The door of the house where the boy lived was unlocked and he opened it and walked in quietly with his bare feet.
The boy was asleep on a cot in the first room and the old man could see him clearly with the light that came in from the dying moon.
He took hold of one foot gently and held it until the boy woke and turned and looked at him.
The old man nodded and the boy took his trousers from the chair by the bed and, sitting on the bed, pulled them on.
The old man went out the door and the boy came after him.
He was sleepy and the old man put his arm across his shoulders and said, "I am sorry."
"Qua Va," the boy said. "It is what a man must do."
They walked down the road to the old man's shack and all along the road, in the dark, barefoot men were moving, carrying the masts of their boats.
When they reached the old man's shack the boy took the rolls of line in the basket and the harpoon and gaff and the old man carried the mast with the furled sail on his shoulder.
"Do you want coffee?" the boy asked.
"We'll put the gear in the boat and then get some."
They had coffee from condensed milk cans at an early morning place that served fishermen.
"How did you sleep old man?" the boy asked.
He was waking up now although it was still hard for him to leave his sleep.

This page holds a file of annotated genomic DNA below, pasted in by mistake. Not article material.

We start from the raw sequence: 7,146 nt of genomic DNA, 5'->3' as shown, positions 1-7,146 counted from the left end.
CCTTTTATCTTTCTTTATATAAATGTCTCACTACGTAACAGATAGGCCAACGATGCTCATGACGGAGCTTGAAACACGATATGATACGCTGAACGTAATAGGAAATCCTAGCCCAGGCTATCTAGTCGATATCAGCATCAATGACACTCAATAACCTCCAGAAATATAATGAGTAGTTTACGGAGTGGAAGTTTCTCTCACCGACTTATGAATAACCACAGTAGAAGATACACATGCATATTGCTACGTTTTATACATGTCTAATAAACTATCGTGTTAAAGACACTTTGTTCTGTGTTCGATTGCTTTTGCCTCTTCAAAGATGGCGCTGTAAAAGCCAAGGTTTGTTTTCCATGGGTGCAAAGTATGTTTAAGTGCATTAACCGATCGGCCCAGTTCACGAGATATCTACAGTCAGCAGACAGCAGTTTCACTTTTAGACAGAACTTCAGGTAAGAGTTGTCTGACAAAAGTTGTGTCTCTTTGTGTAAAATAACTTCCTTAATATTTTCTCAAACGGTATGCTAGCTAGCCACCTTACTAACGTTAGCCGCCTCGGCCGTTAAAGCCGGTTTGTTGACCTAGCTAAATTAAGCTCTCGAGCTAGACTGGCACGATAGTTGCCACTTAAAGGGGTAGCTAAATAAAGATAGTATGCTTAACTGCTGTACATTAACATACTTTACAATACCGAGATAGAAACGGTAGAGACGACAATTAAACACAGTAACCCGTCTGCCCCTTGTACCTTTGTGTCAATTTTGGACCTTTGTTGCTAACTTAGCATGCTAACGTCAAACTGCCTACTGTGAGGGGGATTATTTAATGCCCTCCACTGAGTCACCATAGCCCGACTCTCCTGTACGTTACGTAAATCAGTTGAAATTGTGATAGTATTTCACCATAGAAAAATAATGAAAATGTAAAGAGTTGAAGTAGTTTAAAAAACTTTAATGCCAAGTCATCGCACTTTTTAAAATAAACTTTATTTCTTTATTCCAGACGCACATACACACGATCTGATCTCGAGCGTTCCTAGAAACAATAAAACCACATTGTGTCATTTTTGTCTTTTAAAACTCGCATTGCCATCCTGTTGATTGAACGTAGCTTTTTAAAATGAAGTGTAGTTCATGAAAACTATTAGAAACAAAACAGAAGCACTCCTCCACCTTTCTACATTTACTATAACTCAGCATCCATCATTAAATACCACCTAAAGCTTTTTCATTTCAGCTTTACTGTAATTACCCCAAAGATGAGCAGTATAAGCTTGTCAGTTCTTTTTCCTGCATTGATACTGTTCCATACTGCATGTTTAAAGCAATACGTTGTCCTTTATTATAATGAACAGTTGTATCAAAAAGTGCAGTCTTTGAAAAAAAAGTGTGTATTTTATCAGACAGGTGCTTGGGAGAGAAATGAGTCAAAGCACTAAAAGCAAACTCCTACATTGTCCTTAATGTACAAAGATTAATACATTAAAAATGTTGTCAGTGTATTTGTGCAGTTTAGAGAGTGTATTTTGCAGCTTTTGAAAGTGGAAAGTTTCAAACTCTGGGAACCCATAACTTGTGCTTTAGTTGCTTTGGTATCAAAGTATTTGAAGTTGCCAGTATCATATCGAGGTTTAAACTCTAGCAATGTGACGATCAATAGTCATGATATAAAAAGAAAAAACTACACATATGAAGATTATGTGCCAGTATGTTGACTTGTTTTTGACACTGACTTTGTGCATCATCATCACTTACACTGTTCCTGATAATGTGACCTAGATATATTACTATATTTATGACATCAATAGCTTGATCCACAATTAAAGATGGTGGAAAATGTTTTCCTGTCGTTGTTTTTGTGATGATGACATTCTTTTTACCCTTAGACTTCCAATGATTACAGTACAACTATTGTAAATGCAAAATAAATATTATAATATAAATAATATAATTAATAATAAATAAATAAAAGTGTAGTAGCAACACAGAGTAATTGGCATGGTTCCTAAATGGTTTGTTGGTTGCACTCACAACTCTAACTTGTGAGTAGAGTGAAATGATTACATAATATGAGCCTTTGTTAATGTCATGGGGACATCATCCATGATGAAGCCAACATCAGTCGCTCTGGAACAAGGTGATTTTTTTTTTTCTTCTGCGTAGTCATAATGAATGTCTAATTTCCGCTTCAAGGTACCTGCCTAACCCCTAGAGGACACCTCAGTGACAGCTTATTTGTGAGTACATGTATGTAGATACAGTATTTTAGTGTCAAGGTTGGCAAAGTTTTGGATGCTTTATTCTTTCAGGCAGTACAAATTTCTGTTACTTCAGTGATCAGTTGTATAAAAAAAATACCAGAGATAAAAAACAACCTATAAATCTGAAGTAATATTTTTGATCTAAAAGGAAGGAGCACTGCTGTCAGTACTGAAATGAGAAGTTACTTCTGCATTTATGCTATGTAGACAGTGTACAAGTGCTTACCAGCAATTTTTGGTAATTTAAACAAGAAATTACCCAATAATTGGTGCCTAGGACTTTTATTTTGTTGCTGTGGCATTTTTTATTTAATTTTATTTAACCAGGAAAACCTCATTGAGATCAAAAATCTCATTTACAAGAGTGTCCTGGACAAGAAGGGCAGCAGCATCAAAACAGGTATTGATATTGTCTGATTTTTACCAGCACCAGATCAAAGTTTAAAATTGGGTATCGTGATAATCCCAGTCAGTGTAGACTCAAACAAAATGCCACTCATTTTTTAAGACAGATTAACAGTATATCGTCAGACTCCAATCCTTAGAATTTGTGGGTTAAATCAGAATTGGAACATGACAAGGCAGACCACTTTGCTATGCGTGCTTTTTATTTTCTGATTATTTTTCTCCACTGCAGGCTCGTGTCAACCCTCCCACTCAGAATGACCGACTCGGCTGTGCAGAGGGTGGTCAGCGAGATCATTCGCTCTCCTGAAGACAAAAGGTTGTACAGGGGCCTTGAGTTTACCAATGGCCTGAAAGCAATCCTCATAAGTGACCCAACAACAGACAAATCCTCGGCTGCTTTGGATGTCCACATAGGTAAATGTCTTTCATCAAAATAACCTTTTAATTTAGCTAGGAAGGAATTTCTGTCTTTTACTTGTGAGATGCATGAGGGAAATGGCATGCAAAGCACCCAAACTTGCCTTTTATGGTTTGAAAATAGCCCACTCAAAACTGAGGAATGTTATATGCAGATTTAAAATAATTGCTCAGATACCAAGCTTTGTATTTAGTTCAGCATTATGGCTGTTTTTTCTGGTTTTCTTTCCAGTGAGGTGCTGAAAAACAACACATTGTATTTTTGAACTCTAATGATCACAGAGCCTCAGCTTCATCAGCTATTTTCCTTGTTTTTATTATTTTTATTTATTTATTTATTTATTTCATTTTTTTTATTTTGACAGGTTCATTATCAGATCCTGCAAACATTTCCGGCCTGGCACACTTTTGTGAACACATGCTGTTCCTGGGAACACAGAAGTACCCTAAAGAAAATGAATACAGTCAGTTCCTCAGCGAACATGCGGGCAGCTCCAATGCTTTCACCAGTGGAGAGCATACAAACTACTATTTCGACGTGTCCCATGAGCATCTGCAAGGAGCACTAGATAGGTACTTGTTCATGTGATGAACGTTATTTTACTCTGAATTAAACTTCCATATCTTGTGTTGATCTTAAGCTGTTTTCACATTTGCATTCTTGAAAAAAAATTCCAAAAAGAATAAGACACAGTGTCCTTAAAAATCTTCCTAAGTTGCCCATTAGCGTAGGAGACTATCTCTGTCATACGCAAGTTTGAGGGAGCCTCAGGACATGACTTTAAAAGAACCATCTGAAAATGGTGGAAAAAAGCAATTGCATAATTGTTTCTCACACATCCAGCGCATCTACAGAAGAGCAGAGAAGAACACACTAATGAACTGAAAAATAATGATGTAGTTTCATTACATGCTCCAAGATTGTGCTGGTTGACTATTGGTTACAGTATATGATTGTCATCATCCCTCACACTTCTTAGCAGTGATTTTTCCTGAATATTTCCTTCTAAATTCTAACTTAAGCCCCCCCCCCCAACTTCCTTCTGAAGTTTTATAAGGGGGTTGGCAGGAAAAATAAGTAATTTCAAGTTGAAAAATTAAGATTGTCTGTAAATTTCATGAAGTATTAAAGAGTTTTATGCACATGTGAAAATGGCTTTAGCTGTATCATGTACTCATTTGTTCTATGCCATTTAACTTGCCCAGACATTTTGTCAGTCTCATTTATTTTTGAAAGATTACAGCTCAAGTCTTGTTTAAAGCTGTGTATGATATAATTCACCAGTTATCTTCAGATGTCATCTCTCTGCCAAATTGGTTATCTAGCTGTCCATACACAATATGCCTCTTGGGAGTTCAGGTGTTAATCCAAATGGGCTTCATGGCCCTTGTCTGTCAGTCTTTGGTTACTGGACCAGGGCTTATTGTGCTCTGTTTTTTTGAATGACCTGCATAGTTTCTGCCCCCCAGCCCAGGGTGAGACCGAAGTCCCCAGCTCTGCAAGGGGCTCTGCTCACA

"Very well, Manolin," the old man said. "I feel confident today."
"So do I," the boy said.
"Now I must get your sardines and mine and your fresh baits. He brings our gear himself. He never wants anyone to carry anything."
"We're different," the old man said. "I let you carry things when you were five years old."
"I know it," the boy said. "I'll be right back. Have another coffee. We have credit here."
He walked off, bare-footed on the coral rocks, to the ice house where the baits were stored.
The old man drank his coffee slowly.
It was all he would have all day and he knew that he should take it.
For a long time now eating had bored him and he never carried a lunch.
He had a bottle of water in the bow of the skiff and that was all he needed for the day.
The boy was back now with the sardines and the two baits wrapped in a newspaper and they went down the trail to the skiff,
feeling the pebbled sand under their feet, and lifted the skiff and slid her into the water.
"Good luck old man."
"Good luck," the old man said.
He fitted the rope lashings of the oars onto the thole pins and, leaning forward against the thrust of the blades in the water, he began to row out of the harbour in the dark.
There were other boats from the other beaches going out to sea and the old man heard the dip and push of their oars even though he could not see them now the moon was below the hills.